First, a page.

A rich man came to visit the cathedral while it was being built, and he saw a workman carving a tiny bird on the inside of a beam. He was puzzled and asked the man, ‘Why are you spending so much time carving that bird into a beam that will be covered by the roof? No one will ever see it. And the workman replied, ‘Because God sees.’ (This version from here).
We are Cathedral builders, says Jen. Every moment of every day. Every little formation of our children turns them into a more beautiful cathedral. And God sees it all. She expanded on the metaphor to say that motherhood itself is a cathedral, and sometimes, though we see the value of building, it can be awfully lonely inside.
As I turned to the tearful women around me, I was struck by how ridiculously blessed I am. Right now, my community is so full and so vibrant and so life-giving, I feel like I’m just brimming. Ladies of St. Joseph, sisters, and friends you fill my cathedral. Help me build it, even. I’ve had my time of sitting alone, so desperately alone in my cathedral… sure that I would wither up and die for lack of connection. But not now. Especially not now, so full from Edel.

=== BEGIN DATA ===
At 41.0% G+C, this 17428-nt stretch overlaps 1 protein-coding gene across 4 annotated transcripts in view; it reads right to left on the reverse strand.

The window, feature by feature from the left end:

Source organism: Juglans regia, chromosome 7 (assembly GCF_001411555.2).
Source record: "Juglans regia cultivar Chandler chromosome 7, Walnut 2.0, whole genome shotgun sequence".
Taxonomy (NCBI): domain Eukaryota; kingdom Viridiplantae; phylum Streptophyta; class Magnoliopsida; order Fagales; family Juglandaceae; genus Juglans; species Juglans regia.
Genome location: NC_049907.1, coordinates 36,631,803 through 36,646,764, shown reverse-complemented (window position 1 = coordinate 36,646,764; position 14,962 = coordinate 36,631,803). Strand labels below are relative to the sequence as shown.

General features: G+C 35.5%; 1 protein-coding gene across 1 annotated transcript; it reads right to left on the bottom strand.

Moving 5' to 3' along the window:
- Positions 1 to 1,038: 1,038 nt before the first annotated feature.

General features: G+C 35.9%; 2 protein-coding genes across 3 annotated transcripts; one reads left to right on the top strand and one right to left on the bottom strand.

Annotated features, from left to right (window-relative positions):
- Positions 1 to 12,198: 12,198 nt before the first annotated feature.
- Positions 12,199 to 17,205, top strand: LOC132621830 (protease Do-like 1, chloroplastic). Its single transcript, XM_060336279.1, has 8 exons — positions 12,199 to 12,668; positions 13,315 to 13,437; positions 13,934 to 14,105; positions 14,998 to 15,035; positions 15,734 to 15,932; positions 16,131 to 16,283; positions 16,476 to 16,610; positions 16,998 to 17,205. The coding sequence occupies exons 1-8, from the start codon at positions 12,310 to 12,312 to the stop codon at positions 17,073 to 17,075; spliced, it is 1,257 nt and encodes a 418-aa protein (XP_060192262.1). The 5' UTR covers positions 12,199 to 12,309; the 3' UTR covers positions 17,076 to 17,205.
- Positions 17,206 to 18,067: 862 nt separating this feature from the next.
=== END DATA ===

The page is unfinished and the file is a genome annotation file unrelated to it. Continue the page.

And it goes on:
To those who weren’t there, we all loved you and thought about you. Wishing and guiding and praying you into our Edel Cathedral, whether you felt it or not. Tricia, Cate and I even sang a karaoke song in your honor… while baby wearing (pictures to come…maybe, depending on how brave I am).
During Mass on Sunday, as I entered a physical cathedral, I was struck by the realization that all you Mamas were there. We all gathered around the same Eucharistic table that day, all across the country. All across the world.
So, Mamas, if you need it, throw wide the doors! We must storm each other’s cathedrals. Worship together. Laugh together. Struggle together. Let no woman feel that she is raising her children all by herself. We are never alone.
You are never alone.
And please come to Edel next year.
I’m pushing for Portland.
A lot more baby wearing, with a lot less sweat.